As a Briton faces possible extradition to the US for alleged computer crime, a former hacker, whose prosecution collapsed, talks about the lure of breaking into systems.
By Margaret Ryan
Mathew Bevan had stood accused of mounting a determined "information warfare" campaign against the US air force and leading defence contractors in 1994.
US Senate hearings were initially told the security breaches were the work of highly skilled foreign agents.
The case against Mr Bevan collapsed
Mr Bevan, whose hacker alias was Kuji, was charged with conspiracy and faced accusations of being an Eastern European spy.
But the truth was somewhat more prosaic, said the 30-year-old computer consultant.
"I was just a kid in my bedroom hunting for UFO information."
Then a computer programmer for an insurance firm, he says he had previously been bullied and had felt ostracised by his peers.
"But the computer system was a place where I was king and showed power.
"In the real world I had none and I was quite defenceless. I didn't deliberately cause any damage."
Thrill of the chase
But the amateur hacker's pastime landed him in court in the UK after his activities came to the attention of the US authorities and the British police tracked him down.
Mr Bevan can only talk about his own experiences - but his case, he believes, was overblown from the start as he was portrayed in the States as a spy running rings of spies.
"At the time I was 'the single biggest threat to world security since Adolf Hitler'," he said.
It's like a parent finding their child's diary. You know you shouldn't look at it but you just can't help yourself
By the time his case came to court the allegations made against him had died down.
The case against him finally collapsed in 1997 after the judge was told he posed no threat to security.
Another, a 16-year-old defendant, was fined £1,200 after admitting breaking into a number of US military systems.
Mr Bevan, who now lives in Wiltshire, freely admits that, for hackers, successfully breaking into systems provides an ego boost.
Reports claiming that UFO were being held secretly at American military installations had set the young hacker down the path of trying to find out more.
"It's an adrenalin rush. It's like a parent finding their child's diary.
"You know you shouldn't look at it but you just can't help yourself.
"You know it's wrong but you still do it. It becomes addictive," he explained.
More than a decade on Mr Bevan understands the havoc hackers can cause in compelling companies to install more security, but resents the suggestion his actions were done out of malice.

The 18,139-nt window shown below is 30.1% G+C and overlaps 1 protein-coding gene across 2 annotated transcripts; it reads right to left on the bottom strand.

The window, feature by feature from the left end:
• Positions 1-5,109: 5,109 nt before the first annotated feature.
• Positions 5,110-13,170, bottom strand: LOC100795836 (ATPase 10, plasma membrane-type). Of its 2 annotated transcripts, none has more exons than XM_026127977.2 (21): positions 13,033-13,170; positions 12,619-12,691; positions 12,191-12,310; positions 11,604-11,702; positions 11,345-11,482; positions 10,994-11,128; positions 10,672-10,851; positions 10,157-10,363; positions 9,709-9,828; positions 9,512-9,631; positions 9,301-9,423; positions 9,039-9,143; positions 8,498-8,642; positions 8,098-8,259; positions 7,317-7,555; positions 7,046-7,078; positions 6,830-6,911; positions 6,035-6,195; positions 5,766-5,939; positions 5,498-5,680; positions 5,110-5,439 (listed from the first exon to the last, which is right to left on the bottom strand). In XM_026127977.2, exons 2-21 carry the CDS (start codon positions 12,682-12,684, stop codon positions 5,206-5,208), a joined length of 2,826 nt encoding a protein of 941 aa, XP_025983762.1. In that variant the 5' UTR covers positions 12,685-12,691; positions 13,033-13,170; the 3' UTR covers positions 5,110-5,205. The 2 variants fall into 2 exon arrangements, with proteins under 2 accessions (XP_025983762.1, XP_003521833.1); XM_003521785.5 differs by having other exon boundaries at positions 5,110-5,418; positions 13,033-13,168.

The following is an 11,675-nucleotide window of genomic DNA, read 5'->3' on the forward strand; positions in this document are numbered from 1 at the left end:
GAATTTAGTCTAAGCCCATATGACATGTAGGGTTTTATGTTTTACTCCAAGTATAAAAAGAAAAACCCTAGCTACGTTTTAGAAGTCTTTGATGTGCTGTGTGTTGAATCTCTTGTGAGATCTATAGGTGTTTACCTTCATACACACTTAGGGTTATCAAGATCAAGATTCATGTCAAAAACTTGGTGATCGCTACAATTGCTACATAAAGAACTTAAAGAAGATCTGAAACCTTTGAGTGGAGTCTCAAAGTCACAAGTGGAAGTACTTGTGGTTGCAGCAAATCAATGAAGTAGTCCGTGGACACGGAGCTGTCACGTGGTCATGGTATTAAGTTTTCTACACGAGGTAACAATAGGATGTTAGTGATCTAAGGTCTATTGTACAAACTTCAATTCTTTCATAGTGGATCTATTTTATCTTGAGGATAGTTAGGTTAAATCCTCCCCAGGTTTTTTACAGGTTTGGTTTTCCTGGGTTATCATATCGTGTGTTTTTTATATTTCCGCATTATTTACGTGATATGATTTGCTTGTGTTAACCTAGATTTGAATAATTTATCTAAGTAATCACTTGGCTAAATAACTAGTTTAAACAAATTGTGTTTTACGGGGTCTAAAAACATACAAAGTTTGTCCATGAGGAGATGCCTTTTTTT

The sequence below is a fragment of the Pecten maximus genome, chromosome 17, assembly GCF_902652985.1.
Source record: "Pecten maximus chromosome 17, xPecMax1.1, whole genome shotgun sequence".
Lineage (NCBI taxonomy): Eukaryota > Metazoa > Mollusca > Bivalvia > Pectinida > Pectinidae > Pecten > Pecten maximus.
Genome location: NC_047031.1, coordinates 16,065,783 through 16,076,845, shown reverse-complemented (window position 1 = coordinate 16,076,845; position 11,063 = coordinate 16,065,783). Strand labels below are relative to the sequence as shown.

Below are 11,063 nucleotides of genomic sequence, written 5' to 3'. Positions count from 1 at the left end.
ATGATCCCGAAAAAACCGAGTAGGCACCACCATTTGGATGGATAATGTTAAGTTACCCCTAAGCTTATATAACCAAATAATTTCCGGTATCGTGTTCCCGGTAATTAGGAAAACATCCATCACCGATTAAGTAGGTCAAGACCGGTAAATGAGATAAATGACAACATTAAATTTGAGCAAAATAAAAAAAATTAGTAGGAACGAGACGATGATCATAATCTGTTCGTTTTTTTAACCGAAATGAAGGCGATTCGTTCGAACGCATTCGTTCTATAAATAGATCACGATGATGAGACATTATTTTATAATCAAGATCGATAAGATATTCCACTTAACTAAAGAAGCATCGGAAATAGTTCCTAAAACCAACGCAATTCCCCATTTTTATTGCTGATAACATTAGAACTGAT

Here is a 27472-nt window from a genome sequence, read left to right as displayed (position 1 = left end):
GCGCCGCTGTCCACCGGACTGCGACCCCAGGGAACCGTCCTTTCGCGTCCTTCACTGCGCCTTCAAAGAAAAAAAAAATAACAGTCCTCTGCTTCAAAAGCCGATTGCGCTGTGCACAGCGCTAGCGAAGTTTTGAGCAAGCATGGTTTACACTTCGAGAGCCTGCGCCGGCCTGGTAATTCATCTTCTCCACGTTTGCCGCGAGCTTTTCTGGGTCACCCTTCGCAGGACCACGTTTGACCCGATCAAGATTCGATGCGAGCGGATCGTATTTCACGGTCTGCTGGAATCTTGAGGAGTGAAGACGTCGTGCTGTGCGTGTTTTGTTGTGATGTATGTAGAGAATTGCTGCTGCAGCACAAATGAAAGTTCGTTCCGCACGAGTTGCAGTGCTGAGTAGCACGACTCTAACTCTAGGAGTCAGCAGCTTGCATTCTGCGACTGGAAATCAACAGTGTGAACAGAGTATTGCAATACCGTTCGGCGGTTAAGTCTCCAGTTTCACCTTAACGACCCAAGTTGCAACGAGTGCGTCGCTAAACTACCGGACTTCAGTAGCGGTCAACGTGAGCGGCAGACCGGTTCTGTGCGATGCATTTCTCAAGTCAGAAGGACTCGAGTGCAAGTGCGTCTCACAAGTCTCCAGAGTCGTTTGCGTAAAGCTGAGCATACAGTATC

"It's like a spider's web - once you break into one machine you can compromise a few accounts.
"You may go into a machine not with the intent to find anything but just as a staging ground for another computer system."
The search for UFOs prompted Mr Bevan's hacking
"It's a case of 'how many computers can I hack into in two hours?' We used to have competitions."
But he claimed hackers had been "tainted" by the rise in identity theft and viruses.
For the hacker, he argued there is an ethical code that information should be free and there are strict rules about using that information.
He believes companies have to accept some responsibility for hacking, arguing insurance firms would not generally pay out on insurance claims if it could be shown that not enough care had been taken in guarding against it.
To this day he believes his arrest was politically motivated, suggesting hacking cases make headlines when companies want funding to fight cyber crime.
"In my cynical view the powers that be decided 'we'll have you two and make a good example of you'", he said.
He says he had already left hacking behind him before the day he was arrested at work.
Since his case was dropped the world of hacking has changed but he believes the potential for disruption remains stronger than ever as young people become ever more computer literate.
"When I was doing it people didn't have net access in the UK. I was dialling up to the States," he said.
For many hacking is a young person's pursuit that they eventually grow out of, he suggested, but before they do the potential for disruption is incalculable.
"They [children] are smart and can develop skills that adults can't keep up with," he said.